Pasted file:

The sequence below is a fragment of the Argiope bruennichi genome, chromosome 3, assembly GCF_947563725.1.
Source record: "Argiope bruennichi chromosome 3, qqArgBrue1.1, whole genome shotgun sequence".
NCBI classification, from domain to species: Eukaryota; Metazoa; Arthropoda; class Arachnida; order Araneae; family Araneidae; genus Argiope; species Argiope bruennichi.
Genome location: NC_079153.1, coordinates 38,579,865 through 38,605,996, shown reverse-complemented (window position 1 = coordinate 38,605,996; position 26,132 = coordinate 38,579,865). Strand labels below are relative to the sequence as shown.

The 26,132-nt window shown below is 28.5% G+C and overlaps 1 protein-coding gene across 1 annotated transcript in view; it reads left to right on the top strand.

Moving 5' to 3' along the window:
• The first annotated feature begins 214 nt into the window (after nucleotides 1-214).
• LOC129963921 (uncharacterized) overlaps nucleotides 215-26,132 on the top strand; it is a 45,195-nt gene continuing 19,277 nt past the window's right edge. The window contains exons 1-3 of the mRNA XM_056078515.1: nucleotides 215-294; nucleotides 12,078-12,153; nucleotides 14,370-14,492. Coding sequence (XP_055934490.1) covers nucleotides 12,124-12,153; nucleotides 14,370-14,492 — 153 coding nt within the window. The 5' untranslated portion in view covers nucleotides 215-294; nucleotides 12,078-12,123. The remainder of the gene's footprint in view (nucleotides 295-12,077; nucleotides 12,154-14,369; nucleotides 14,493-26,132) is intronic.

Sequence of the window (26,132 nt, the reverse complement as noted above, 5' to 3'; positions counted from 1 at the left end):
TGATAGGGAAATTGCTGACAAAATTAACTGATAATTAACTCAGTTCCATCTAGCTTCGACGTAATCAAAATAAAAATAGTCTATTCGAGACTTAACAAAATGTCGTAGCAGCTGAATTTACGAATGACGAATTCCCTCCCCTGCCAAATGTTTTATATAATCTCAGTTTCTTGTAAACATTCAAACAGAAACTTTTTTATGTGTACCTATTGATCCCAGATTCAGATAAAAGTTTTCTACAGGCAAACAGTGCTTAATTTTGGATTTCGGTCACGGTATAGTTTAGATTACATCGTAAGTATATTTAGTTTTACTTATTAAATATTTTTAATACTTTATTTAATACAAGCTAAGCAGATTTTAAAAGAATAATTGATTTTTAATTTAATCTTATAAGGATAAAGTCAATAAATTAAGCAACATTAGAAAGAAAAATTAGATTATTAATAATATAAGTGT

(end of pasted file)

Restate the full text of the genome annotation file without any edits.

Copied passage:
The sequence below is a fragment of the Argiope bruennichi genome, chromosome 3, assembly GCF_947563725.1.
Source record: "Argiope bruennichi chromosome 3, qqArgBrue1.1, whole genome shotgun sequence".
NCBI classification, from domain to species: Eukaryota; Metazoa; Arthropoda; class Arachnida; order Araneae; family Araneidae; genus Argiope; species Argiope bruennichi.
Genome location: NC_079153.1, coordinates 38,579,865 through 38,605,996, shown reverse-complemented (window position 1 = coordinate 38,605,996; position 26,132 = coordinate 38,579,865). Strand labels below are relative to the sequence as shown.

The 26,132-nt window shown below is 28.5% G+C and overlaps 1 protein-coding gene across 1 annotated transcript in view; it reads left to right on the top strand.

Moving 5' to 3' along the window:
• The first annotated feature begins 214 nt into the window (after nucleotides 1-214).
• LOC129963921 (uncharacterized) overlaps nucleotides 215-26,132 on the top strand; it is a 45,195-nt gene continuing 19,277 nt past the window's right edge. The window contains exons 1-3 of the mRNA XM_056078515.1: nucleotides 215-294; nucleotides 12,078-12,153; nucleotides 14,370-14,492. Coding sequence (XP_055934490.1) covers nucleotides 12,124-12,153; nucleotides 14,370-14,492 — 153 coding nt within the window. The 5' untranslated portion in view covers nucleotides 215-294; nucleotides 12,078-12,123. The remainder of the gene's footprint in view (nucleotides 295-12,077; nucleotides 12,154-14,369; nucleotides 14,493-26,132) is intronic.

Sequence of the window (26,132 nt, the reverse complement as noted above, 5' to 3'; positions counted from 1 at the left end):
TGATAGGGAAATTGCTGACAAAATTAACTGATAATTAACTCAGTTCCATCTAGCTTCGACGTAATCAAAATAAAAATAGTCTATTCGAGACTTAACAAAATGTCGTAGCAGCTGAATTTACGAATGACGAATTCCCTCCCCTGCCAAATGTTTTATATAATCTCAGTTTCTTGTAAACATTCAAACAGAAACTTTTTTATGTGTACCTATTGATCCCAGATTCAGATAAAAGTTTTCTACAGGCAAACAGTGCTTAATTTTGGATTTCGGTCACGGTATAGTTTAGATTACATCGTAAGTATATTTAGTTTTACTTATTAAATATTTTTAATACTTTATTTAATACAAGCTAAGCAGATTTTAAAAGAATAATTGATTTTTAATTTAATCTTATAAGGATAAAGTCAATAAATTAAGCAACATTAGAAAGAAAAATTAGATTATTAATAATATAAGTGT